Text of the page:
Lysomics is based on the work of Notre Dame professors of chemistry and biochemistry Olaf Wiest and Paul Helquist, and Frederick Maxfield at Cornell University’s Weill Medical College, to find treatments for NPC. NPC disease is a rare, fatal neurodegenerative disease that primarily strikes children before and during adolescence.

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Eck Institute’s Weinstein Lecture to take place Dec. 5

Author: William G. Gilroy

Dr. James W. Kazura

The University of Notre Dame’s Eck Institute for Global Health will present its Paul P. Weinstein Memorial Lecture at 4 p.m. Dec. 5 (Wednesday) in Room 105 of the Jordan Hall of Science.

Dr. James W. Kazura, professor of international medicine and pathology and director of the Center for Global Health and Diseases at Case Western Reserve University School of Medicine, will present the lecture, titled “Mosquitoes, Pathogens, and Human Populations: Global Health Research from the Laboratory to the Real World.”

The lecture is free and open to the public.

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Notre Dame ranks ninth in percentage of students studying abroad

Author: Claire Stephens

Bonding in Italy at one of the holiest sites in Christendom

University of Notre Dame ranks ninth in percentage of students participating in study abroad programs among American doctoral/research institutions, according to a report released by the Institute for International Education (IIE).

During fall 2010, spring 2011 and summer 2011, the focus of this year’s study, 59.7 percent of Notre Dame students had participated in study programs in other countries, a 2.8 percent increase over the previous year. The University of San Diego ranked first in the IIE report with an 86.8 percent participation rate, followed by Georgetown University at 75.9 percent. Notre Dame ranked ninth last year as well.

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“Talk Science” Seminar discusses original research and publishing opportunities

Author: Stephanie Healey

Talk Science, vol

Scientia, the undergraduate journal of scientific research, held a seminar entitled “Talk Science” on Thursday, Nov. 8 in the Jordan Hall of Science.

Approximately 60 students attended the seminar to hear research presentations from a faculty member and a fellow undergraduate researcher.

Huy Huynh, assistant professor of the practice in the Department of Applied and Computational Mathematics and Statistics (ACMS), discussed the different statistical methods that can be applied to measure biological diversity.

Junior physics major Grace Meikle gave a presentation about the cost effectiveness and efficiency of solar energy in communities around the world.

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Undergraduates learn about the importance of diversity from campus, community and national scientific leaders

Author: Gene Stowe


“Diversity, Culture and Religion in Science,” a full-day course in the Professionalism in Science series, attracted 84 undergraduates to the Jordan Hall of Science on Nov. 10. Speakers from across the campus and community, as well as national leaders on diversity in science, emphasized the importance of diversity in individual attitudes and organizational practices as the global economy accelerates and significant minorities grow in the United States.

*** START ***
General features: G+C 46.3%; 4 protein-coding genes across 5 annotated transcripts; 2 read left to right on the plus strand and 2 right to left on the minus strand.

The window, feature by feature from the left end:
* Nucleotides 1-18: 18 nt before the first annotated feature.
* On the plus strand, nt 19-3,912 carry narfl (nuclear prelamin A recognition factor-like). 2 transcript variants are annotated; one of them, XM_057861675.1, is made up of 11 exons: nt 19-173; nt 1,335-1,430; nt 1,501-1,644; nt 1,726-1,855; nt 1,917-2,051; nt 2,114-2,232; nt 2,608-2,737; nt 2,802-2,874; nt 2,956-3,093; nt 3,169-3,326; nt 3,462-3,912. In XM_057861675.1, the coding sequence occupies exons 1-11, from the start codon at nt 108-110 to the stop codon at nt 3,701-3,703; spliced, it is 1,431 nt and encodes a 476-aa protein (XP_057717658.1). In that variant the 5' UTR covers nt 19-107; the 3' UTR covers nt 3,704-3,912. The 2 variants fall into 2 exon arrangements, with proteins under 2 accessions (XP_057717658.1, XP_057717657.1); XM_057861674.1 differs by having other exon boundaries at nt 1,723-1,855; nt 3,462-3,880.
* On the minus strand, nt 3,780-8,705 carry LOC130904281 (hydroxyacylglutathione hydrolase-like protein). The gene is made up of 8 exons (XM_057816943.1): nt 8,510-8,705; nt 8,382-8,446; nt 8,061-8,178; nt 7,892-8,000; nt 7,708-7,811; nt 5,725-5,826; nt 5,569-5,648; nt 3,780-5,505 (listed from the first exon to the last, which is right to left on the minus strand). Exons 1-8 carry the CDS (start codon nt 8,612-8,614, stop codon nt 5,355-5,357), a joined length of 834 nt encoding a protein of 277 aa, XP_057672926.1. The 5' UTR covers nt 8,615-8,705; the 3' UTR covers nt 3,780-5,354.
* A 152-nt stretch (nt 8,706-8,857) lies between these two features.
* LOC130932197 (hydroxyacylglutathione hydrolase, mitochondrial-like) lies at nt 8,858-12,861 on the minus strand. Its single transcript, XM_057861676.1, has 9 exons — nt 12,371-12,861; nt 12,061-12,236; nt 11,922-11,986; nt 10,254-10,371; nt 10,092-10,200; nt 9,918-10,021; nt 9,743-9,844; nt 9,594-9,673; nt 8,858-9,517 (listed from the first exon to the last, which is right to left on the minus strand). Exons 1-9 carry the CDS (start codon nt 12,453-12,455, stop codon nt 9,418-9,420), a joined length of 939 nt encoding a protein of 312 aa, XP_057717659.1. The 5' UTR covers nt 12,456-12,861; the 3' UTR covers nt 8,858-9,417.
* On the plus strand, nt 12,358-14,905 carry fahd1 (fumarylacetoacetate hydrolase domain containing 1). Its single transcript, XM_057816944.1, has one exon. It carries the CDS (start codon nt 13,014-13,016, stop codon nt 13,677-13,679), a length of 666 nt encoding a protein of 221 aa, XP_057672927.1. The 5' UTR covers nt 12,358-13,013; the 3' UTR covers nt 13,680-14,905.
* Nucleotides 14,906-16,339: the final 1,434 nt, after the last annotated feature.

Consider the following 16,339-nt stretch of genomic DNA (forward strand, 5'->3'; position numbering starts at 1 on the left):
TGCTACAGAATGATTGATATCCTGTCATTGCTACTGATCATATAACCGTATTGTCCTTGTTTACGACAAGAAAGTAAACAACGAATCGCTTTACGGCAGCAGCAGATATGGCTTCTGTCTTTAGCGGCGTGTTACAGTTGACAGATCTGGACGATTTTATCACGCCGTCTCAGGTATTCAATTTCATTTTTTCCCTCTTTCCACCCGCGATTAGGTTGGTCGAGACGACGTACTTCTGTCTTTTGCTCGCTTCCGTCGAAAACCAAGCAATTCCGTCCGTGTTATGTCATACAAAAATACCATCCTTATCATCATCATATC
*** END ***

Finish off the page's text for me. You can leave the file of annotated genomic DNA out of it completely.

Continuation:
Dean Greg Crawford, who organized the program with Professors Michelle Whaley and Dominic Chaloner, urged participants to meet 100 people from different backgrounds on campus every semester. “Diversity is a big deal,” Dean Crawford said. “You’re going need a diverse workforce to be competitive. You don’t want to think people as only male or female; African American or Caucasian; or as a Muslim, a Catholic or a Jew. You want to think of them as people.”

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New paper examines shifting gears in the circadian clock of the heart

Author: William G. Gilroy

A human torso and heart, illustration

A new study conducted by a team of scientists led by Giles Duffield, assistant professor of biological sciences and a member of the Eck Institute for Global Health at the University of Notre Dame, focuses on the circadian clock of the heart, using cultured heart tissue. The results of the new study have implications for cardiovascular health, including daily changes in responses to stress and the effect of long-term rotational shift work.

Previous studies by a research group at the University of Geneva demonstrated a role for glucocorticoids in shifting the biological clock, and characterized this effect in the liver.

The new Notre Dame study, which appears in the Oct. 23 edition of the journal PLoS ONE, reveals that time-of-day specific treatment with a synthetic glucocorticoid, known as dexamethasone, could shift the circadian rhythms of atria samples, but the time-specific effect on the direction of the shifts was different from the liver. For example, when glucocorticoid treatment produces advances of the liver clock, in the atria it produces delays.

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The Fall Undergraduate Research Fair will be held on Thursday, October 25

Author: Stephanie Healey

Fall Undergraduate Research Fair 2012

The annual Fall Undergraduate Research Fair will take place on Thursday, October 25 from 6:00 p.m. – 9:00 p.m. in the Jordan Hall of Science. All science students are invited and encouraged to attend to learn more about the undergraduate research experience at Notre Dame.

Students who are already involved in research will be at the fair to present their original work through poster presentations.

Representatives from organizations involved in research will also be available to talk to students interested in finding research opportunities during the poster presentations.

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Parseghians receive 2012 Founder’s Award

Author: Gene Stowe

Katie and Ara Parseghian